Time has given me a fresh perspective and the objectivity I need to identify the good photos and pack away the rest. Back when I was a new, very hormonal mother, every photo might as well have been the baby himself. I couldn't choose one over another. A bit of distance has helped. There's no need to document every waking moment. Yawn. The days I do document mean all the more.

By the time I finish the second album, I realize I have eliminated one third of the photos. No nervous ticks. No feelings of guilt for not including them. My son runs into the room to ask me a question and sees the albums. When I show them to him, he breaks out into a smile and laughs at how cute he was as a baby. It's been a good day. I've managed to locate and extract a festering perfectionism lesion. I'm feeling courageous. I think I have some good scrapbook pages left in me. My son will come to believe he didn't just appear on earth at the age of six.

Tuesday, August 5, 2008

Walk That Way

Just got off the phone with my mom. She and my dad went to see a show last week and then went to a Mexican Restaurant in NYC. As they were eating their dinner, (I quote here) "an old guy with wrinkles, long hair, and lots of bracelets walked in" and was seated near them. Mom says he strutted in with two younger guys like he thought he was someone famous. After a bite of her mole poblano, she glanced up again, noticed his full lips and suddenly thought he was a cross-dresser and looked away, not wanting to stare at him. (Is that who's buying all those wax lips in the candy store?)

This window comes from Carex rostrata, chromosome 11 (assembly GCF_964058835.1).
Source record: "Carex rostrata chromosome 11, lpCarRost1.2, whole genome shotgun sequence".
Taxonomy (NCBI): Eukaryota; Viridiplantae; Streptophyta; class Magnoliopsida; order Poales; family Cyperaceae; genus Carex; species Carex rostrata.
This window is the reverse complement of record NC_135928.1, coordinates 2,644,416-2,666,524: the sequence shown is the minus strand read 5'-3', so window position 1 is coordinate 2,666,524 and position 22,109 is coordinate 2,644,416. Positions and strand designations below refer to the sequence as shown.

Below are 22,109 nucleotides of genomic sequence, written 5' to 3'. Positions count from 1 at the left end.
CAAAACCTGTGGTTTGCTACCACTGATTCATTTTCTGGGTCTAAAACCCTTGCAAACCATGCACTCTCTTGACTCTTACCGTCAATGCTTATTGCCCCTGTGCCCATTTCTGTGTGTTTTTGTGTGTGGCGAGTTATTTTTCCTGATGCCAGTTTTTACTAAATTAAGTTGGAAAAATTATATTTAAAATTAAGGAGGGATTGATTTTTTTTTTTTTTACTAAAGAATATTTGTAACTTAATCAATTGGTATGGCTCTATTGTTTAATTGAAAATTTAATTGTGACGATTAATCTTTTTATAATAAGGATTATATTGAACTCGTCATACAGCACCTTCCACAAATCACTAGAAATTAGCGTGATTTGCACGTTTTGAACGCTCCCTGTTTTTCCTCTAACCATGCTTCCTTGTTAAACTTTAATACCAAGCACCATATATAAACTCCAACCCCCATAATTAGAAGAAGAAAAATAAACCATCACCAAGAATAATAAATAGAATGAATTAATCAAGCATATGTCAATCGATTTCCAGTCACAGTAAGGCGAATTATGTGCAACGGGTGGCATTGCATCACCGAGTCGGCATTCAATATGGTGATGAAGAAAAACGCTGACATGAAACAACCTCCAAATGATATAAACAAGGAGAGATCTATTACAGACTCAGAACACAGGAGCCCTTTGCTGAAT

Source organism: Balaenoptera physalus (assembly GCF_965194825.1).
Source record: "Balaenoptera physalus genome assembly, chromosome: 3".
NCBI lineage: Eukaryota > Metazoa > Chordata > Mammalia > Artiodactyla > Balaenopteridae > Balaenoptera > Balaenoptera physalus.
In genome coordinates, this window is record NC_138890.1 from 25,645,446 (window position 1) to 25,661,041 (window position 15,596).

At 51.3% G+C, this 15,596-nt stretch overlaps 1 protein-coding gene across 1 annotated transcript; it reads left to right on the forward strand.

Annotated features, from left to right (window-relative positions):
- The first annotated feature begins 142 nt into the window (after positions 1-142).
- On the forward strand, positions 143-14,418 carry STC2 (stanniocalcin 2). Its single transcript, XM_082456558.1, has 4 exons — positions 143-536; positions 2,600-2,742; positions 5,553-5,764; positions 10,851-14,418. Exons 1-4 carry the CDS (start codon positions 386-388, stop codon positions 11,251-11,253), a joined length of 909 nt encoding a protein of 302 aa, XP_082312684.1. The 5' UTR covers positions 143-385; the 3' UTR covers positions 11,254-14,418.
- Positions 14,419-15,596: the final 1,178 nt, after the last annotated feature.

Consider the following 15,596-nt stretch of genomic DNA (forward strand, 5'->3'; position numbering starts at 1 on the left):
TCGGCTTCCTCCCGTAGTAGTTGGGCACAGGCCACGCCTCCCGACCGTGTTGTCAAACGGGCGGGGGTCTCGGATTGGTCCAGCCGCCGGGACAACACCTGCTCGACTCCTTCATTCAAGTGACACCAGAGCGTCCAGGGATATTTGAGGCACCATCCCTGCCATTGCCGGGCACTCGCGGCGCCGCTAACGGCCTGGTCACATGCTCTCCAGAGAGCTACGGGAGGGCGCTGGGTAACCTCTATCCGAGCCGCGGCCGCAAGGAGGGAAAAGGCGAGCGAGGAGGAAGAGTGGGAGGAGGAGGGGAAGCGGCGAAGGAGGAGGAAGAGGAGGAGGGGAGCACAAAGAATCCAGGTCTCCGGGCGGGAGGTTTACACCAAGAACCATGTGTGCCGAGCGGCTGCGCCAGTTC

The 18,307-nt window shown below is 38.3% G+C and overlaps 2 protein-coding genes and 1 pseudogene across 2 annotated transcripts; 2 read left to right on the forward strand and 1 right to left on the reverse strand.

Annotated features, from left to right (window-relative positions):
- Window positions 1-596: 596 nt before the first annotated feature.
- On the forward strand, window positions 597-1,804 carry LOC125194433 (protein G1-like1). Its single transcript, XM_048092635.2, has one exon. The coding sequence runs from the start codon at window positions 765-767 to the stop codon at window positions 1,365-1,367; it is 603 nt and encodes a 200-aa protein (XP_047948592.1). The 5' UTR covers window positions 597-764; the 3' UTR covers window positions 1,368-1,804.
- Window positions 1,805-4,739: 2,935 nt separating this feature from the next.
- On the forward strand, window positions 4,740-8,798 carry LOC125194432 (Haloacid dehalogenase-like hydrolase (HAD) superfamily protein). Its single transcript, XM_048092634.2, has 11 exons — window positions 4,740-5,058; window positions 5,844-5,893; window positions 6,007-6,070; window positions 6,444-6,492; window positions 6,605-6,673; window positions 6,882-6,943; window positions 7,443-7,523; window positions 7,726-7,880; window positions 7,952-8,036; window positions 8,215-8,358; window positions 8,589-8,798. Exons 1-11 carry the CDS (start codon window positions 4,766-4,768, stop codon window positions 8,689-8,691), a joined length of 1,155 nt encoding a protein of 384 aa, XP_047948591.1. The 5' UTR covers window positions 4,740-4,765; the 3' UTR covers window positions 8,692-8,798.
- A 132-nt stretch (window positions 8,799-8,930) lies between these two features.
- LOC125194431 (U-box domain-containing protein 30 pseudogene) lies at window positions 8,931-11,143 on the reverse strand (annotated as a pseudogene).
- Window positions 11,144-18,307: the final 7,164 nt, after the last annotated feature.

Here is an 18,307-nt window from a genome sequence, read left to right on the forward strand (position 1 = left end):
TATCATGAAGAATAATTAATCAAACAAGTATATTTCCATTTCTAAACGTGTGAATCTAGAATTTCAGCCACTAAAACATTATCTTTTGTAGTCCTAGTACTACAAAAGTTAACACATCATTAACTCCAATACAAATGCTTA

But then on the ride home, the name Steven popped into her head and she asked my sister if there was a rock musician named Steven Van Zandt. My sister told her that Van Zandt was indeed a musician but that my mother probably knew him from the Sopranos. Then, she suggested the surname Tyler and went on-line to show mom a photo of Steven Tyler.

"That's him!"

Poor Steven. I thought the Botox was working out so well for him. I guess not up close.

This reminds me of another sad story. In the late 80's, maybe early 90's, my parents were in a bar when a Stevie Nicks song started playing. The young girl standing next to my dad asked "Do you like Stevie Nicks?" My dad replied, "Who's he?"

Ugh. Gotta get these two to some remedial courses. They're only 63 for pete's sake.

A Sorry Attempt at Poetry in the Year 1993

One of my unofficial duties at my job is writing poems (and I use the word loosely) for people who are retiring. Most of them I've never met. Someone will come to me and give me some details about the person and then I'll sit and rearrange words on a page until I have some light-hearted rhyming lines that I hope will honor the retiree.

I know I am not a poet. However, I recently discovered I didn't always know that. I was looking through some old files and found a few poems from 1993 that were written by someone who thought she was a real poet (ahem).

In a spirit of fun and self-mockery, I hereby present to you a truly sorry attempt at poetry. I look forward to your evil comments :-) (And let me say how much I admire those of you who can write a real poem.)

Gravy Train?